Prescribed rate loans provide an opportunity to split income with a spouse, a common‑law partner, children or other family members. Although the prescribed rate is at the highest level since 2007, the timing might be right to make such a loan. We will discuss how to use the prescribed rate to your advantage by making a loan directly to family members – or using a family trust where minors are involved.
Income splitting is the transferring of income (or capital gain) from a high‑income family member to a lower‑income family member. There is no attribution of capital gains earned by minor children. Since our tax system has graduated tax brackets, by having the income taxed in the lower‑income earner’s hands, the overall tax paid by the family may be reduced. Prescribed rate loans can be used to help fund minor children’s expenses, such as paying for private school or extracurricular activities.
The “attribution rules” in the Income Tax Act (ITA) prevent certain types of income splitting by generally attributing income or gains earned on money transferred or gifted to a family member back to the original transferor. The ITA does provide an exception to this rule if funds are loaned, rather than gifted, at the prescribed rate in effect at the time the loan was originated and the interest is paid annually within 30 days (i.e., Jan. 30) after the end of the year. The loan must have bona fide repayment terms, and if the interest on the loan is not paid within 30 days after the end of any year, the loan will be offside and caught by the income attribution rules.
Prescribed rates are set by the Canada Revenue Agency (CRA). Even though the prescribed rate has crept up gradually from 1% – in effect from July 1, 2020 to June 30, 2022 – to 5% beginning April 1, 2023, it is expected to continue to increase in the fourth quarter (October through December) of 2023.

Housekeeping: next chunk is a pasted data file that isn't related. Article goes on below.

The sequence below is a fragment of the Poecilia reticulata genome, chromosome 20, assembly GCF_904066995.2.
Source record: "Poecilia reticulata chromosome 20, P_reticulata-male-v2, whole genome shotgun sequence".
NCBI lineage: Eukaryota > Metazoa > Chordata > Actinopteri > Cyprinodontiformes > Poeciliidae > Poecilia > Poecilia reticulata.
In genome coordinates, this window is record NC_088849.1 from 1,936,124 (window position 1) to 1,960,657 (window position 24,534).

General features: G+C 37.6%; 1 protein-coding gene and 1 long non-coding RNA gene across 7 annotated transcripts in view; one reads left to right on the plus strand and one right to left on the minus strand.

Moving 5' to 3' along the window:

For loans put into place before Oct. 1, 2023, the 5% rate would be locked in for the duration of the loan without being affected by any future increases.
If a loan is made when the prescribed rate is 5%, the net effect will generally be to have any investment return generated above the 5% prescribed rate taxed in the hands of the lower income family member. Even if the prescribed rate increases to 6%, you will only need to use the prescribed rate in effect at the time the loan was extended.
What happens if you made a loan to your family member when the prescribed rate was 5% (or higher) and the rate drops? To be eligible to use the lower prescribed rate (for determining if there will be attribution of income from the investments), the family member should sell any investments made with funds from the original 5% loan and repay the loan to you. You can then enter into a completely new loan agreement using the new, lower prescribed rate.
What if this results in unwanted tax consequences such as triggering tax on capital gains or brokerage fees? Furthermore, given market volatility, what if the fair market value of the investments is insufficient to pay off the original loan? In these cases, while you may be tempted to either adjust the rate on the loan or refinance it at the lower rate, both measures may put you offside.
You must enter a new loan for the lower prescribed rate to apply. In fact, the CRA has stated simply repaying a higher prescribed rate loan with a lower rate loan could trigger the attribution rules.
Be sure to obtain tax and legal advice before implementing a prescribed rate loan, to determine the best way to structure and operate this type of arrangement, as well the implications for your unique circumstances.